www.savante.co.uk
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http://www.rovworld.com/phpnuke/modules.php?name=Forums&file=viewtopic&t=757&highlight=paper
Talk in anger and you'll make the best speech you'll ever regret.

www.savante.co.uk
Underwater Subsea laser scanner
Underwater Subsea laser profiler
Underwater Subsea laser module
Underwater Subsea laser image scaling
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Hmm. Thanks for the info - sorry to duplicate post, I had a quick look but didn't see the other thread.

I didn't realise the metal cased crystals might be a problem, I'll have to have a close look at them.

It looks like I'll have to take a "try it and see" approach! Most manufacturers don't know if their components are pressure sensitive, so I suppose I'll have to use common sense and hope for the best.

LEM
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I used a microcontroller reset switch on a PCB once with a rubber diaphragm (underneath the actual button that I hadn't noticed) to protect the switch mechanism. Every time it got to about 10 psi the micrcontroller reset and wouldn't come back to life Confused

Took me ages to work out what the f**k was going on Laughing
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Thanks for all the info guys. Bearing all this in mind, I'm about to start soldering up the first board, a computer interface. Its came with a few capacitors, a metal cased timing crystal, some diodes and a load of push switches, all of which I shall be looking at carefully and possibly replacing!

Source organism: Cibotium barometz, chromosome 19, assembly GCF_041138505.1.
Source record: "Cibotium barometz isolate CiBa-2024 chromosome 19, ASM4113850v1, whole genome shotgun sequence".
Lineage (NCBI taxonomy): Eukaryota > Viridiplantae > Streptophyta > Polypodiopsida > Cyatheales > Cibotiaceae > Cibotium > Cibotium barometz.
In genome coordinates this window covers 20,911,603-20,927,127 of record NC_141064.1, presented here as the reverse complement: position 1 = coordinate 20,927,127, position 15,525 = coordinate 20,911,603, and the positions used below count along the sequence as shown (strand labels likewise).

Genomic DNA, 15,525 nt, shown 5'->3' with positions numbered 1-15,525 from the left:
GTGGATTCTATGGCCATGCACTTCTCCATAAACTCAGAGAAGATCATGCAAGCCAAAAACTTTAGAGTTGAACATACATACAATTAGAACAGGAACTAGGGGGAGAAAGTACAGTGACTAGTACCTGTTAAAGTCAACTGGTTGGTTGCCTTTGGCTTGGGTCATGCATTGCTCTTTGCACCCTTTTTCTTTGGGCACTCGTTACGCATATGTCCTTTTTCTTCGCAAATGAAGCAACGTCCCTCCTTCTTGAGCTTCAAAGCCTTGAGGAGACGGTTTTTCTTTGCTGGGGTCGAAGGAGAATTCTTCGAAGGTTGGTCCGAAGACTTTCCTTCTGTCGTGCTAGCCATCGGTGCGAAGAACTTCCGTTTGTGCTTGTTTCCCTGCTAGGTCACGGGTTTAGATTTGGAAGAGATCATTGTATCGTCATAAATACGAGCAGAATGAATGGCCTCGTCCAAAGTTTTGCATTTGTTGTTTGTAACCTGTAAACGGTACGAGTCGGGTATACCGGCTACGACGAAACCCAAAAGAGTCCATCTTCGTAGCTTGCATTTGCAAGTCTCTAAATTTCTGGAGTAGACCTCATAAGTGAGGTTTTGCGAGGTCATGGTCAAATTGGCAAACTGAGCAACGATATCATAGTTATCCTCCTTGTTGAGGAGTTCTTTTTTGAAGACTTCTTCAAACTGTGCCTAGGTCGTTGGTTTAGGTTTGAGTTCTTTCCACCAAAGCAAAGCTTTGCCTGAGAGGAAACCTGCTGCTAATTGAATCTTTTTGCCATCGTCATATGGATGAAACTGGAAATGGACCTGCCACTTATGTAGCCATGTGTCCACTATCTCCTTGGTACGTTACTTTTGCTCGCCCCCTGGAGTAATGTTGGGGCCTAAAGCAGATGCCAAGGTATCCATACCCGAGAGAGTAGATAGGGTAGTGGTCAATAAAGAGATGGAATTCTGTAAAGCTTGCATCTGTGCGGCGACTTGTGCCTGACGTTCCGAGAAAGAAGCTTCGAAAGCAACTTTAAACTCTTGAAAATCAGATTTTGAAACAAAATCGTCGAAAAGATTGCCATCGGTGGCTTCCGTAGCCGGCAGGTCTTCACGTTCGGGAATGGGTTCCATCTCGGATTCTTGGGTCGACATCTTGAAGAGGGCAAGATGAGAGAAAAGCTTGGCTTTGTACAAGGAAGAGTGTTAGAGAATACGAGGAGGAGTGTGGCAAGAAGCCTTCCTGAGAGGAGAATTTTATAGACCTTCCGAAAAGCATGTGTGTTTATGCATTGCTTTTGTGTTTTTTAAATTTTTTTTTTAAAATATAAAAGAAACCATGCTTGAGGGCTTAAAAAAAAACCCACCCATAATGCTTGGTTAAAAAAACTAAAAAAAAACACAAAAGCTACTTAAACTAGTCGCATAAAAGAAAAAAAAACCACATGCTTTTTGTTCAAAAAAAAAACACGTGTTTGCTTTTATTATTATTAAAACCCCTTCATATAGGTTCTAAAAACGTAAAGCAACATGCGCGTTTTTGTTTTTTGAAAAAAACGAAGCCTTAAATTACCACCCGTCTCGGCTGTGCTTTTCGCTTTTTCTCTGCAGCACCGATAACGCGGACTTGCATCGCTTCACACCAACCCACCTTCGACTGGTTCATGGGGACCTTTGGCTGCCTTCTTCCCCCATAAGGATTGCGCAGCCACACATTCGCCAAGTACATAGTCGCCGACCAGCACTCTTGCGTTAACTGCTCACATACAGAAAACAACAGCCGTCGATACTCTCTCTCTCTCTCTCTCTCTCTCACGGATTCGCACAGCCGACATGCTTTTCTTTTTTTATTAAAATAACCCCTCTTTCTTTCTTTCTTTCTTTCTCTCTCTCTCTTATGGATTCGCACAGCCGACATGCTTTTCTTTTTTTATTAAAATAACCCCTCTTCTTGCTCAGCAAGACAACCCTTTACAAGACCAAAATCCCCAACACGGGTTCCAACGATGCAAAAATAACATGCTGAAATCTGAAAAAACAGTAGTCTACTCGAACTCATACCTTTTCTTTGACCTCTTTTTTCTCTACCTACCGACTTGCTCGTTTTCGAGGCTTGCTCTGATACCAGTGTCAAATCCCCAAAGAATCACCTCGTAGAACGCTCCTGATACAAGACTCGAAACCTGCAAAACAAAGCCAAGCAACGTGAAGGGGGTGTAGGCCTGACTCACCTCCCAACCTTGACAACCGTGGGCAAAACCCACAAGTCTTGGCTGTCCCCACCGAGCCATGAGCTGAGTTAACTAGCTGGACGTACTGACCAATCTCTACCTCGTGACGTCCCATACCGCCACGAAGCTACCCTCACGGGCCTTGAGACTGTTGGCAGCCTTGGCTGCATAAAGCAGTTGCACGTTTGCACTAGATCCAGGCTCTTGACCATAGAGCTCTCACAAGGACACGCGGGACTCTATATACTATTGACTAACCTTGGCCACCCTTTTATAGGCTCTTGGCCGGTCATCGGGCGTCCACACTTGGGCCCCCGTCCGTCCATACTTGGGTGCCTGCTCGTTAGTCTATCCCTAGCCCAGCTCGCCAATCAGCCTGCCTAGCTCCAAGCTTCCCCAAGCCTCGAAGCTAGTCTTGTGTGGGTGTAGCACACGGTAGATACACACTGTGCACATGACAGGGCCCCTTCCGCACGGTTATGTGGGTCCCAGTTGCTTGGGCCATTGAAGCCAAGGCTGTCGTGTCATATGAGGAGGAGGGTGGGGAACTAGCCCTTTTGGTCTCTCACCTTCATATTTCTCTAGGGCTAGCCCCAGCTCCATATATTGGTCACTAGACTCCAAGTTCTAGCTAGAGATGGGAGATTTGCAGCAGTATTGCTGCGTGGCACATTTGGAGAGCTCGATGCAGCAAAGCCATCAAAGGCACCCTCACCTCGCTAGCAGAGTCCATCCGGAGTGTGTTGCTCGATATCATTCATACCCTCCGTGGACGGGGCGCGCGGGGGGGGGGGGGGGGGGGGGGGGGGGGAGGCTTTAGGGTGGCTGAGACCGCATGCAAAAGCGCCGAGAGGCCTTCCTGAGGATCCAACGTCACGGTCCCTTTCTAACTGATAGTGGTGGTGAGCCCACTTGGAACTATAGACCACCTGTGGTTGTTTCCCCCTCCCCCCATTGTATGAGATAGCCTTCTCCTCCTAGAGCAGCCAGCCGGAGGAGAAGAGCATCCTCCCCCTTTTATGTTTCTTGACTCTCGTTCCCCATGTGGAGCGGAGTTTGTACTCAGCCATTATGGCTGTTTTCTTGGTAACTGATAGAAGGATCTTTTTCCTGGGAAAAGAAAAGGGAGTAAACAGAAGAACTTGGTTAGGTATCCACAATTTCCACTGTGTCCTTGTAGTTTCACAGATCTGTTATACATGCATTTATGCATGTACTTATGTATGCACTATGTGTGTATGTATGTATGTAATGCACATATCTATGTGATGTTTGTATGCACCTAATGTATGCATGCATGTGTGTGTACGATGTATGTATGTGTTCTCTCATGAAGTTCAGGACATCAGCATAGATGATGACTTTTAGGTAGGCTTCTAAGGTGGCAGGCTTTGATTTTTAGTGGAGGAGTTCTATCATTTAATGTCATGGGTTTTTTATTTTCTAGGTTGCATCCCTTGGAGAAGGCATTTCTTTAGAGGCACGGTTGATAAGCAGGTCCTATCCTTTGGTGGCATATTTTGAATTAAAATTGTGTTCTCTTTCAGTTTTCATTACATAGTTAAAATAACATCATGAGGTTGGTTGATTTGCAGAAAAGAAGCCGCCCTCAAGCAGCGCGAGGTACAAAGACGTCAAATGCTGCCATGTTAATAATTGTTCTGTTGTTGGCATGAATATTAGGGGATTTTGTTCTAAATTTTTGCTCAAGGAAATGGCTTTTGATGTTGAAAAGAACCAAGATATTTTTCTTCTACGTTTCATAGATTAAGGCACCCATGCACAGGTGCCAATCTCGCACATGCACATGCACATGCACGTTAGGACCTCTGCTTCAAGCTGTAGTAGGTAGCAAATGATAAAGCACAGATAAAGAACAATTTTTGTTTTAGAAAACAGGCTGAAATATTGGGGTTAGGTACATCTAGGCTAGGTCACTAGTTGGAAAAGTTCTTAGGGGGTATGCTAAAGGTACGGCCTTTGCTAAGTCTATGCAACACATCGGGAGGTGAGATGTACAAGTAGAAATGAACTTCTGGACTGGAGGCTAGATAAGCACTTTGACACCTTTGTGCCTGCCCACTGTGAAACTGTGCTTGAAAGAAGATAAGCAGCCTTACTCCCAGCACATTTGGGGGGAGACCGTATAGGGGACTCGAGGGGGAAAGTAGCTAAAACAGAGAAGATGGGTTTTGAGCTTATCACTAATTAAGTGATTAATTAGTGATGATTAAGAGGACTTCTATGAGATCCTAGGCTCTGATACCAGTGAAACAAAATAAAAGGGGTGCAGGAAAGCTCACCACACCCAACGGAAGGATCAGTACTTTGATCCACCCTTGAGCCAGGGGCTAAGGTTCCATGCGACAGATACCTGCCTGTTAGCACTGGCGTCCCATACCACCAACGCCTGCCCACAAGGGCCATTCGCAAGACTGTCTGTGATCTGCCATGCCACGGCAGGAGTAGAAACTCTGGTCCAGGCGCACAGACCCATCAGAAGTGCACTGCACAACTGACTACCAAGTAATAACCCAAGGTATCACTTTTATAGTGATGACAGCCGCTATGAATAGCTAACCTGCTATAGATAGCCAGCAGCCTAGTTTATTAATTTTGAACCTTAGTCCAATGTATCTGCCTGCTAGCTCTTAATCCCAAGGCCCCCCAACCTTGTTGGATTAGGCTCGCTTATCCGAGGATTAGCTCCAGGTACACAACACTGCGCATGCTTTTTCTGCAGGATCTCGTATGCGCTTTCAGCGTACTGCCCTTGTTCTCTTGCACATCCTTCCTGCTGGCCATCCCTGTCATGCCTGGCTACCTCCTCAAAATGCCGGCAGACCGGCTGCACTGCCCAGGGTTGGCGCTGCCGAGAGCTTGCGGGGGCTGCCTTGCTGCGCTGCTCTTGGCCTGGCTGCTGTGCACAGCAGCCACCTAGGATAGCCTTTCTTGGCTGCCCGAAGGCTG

The basic design is coming together a bit now, its pretty clear in my mind. Working to a very tight budget, I'll have to use mainly off the shelf parts. I'm going to use a very small low power computer as the core. This will control the motors via a USB interface.

I'm planning on using brushless DC motors designed for radio controlled models, which I'll "marinise" (horrible word) as best I can to prevent shorts and corrosion - I'll leave them open to the water though, for cooling. The motors need electronic speed controllers, also sourced from remote controlled cars.

Electronics will be housed in an oil-filled compensated epod, as already discussed.

I haven't settled on camera design yet - I'd like to try making an oil-filled camera, but the optics might be beyond me. Also not sure about fluxgate, depth, altitude and sonar, although the computer interface should allow for all of them. Maybe even a manipulator!

All the data will be piped down a home-made tether (I can't afford to buy a tether cable) which will initially consist of CAT5 network cable for data, plus some power lines. Control information and sensor data will be passed along the tether digitally, and a laptop computer on the surface, with a standard gaming joystick, will provide controls via custom software.

I've got no provision at the moment for LIM or other safety features, so I won't be flying anywhere sensitive, but maybe in version2....

Chassis, bouyancy, thrusters etc I'll have to build out of whatever is laying around. I'm concentrating on the electronics at the moment partly because my training is in control systems, but also because I feel they are the most fiddly part, and if I can get them right I can fit them into different body configurations etc.

Hopefully the basic ROV will cost less than 500 pounds sterling in parts... at least, thats the aim!

If anyone has any suggestions or comments I'd very much welcome them. I'd hate to do something through ignorance that threatens the whole project with failure!

Thanks again for your help.

LEM
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Lemmin wrote:


I've got no provision at the moment for LIM or other safety features, so I won't be flying anywhere sensitive, but maybe in version2....

LEM


Good idea, and saltwater aint to kind to leeky electronics... freshwater is your friend!